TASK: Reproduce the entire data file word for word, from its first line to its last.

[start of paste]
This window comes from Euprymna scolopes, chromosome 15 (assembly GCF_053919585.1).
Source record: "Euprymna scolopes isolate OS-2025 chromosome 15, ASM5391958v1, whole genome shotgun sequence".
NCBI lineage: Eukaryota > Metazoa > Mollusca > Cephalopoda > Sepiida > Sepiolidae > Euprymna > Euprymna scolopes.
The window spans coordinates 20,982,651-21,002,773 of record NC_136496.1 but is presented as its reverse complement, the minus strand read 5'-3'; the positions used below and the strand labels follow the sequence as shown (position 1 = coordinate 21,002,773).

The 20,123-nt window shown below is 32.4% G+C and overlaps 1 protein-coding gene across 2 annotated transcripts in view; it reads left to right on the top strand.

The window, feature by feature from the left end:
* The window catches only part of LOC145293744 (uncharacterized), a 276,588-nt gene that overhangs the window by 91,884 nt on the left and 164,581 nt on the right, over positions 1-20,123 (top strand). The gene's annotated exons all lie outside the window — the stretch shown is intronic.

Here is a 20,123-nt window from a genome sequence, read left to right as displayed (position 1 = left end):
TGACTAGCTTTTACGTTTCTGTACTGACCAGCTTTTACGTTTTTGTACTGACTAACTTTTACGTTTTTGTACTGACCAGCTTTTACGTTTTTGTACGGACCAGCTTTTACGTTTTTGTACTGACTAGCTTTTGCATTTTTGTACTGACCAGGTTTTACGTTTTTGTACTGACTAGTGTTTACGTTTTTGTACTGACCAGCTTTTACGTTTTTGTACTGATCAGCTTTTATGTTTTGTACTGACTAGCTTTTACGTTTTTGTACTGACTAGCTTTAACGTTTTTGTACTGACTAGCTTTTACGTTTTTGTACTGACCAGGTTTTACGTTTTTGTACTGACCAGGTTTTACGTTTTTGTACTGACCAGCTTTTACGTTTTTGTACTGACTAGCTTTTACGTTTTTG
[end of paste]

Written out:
This window comes from Euprymna scolopes, chromosome 15 (assembly GCF_053919585.1).
Source record: "Euprymna scolopes isolate OS-2025 chromosome 15, ASM5391958v1, whole genome shotgun sequence".
NCBI lineage: Eukaryota > Metazoa > Mollusca > Cephalopoda > Sepiida > Sepiolidae > Euprymna > Euprymna scolopes.
The window spans coordinates 20,982,651-21,002,773 of record NC_136496.1 but is presented as its reverse complement, the minus strand read 5'-3'; the positions used below and the strand labels follow the sequence as shown (position 1 = coordinate 21,002,773).

The 20,123-nt window shown below is 32.4% G+C and overlaps 1 protein-coding gene across 2 annotated transcripts in view; it reads left to right on the top strand.

The window, feature by feature from the left end:
* The window catches only part of LOC145293744 (uncharacterized), a 276,588-nt gene that overhangs the window by 91,884 nt on the left and 164,581 nt on the right, over positions 1-20,123 (top strand). The gene's annotated exons all lie outside the window — the stretch shown is intronic.

Here is a 20,123-nt window from a genome sequence, read left to right as displayed (position 1 = left end):
TGACTAGCTTTTACGTTTCTGTACTGACCAGCTTTTACGTTTTTGTACTGACTAACTTTTACGTTTTTGTACTGACCAGCTTTTACGTTTTTGTACGGACCAGCTTTTACGTTTTTGTACTGACTAGCTTTTGCATTTTTGTACTGACCAGGTTTTACGTTTTTGTACTGACTAGTGTTTACGTTTTTGTACTGACCAGCTTTTACGTTTTTGTACTGATCAGCTTTTATGTTTTGTACTGACTAGCTTTTACGTTTTTGTACTGACTAGCTTTAACGTTTTTGTACTGACTAGCTTTTACGTTTTTGTACTGACCAGGTTTTACGTTTTTGTACTGACCAGGTTTTACGTTTTTGTACTGACCAGCTTTTACGTTTTTGTACTGACTAGCTTTTACGTTTTTG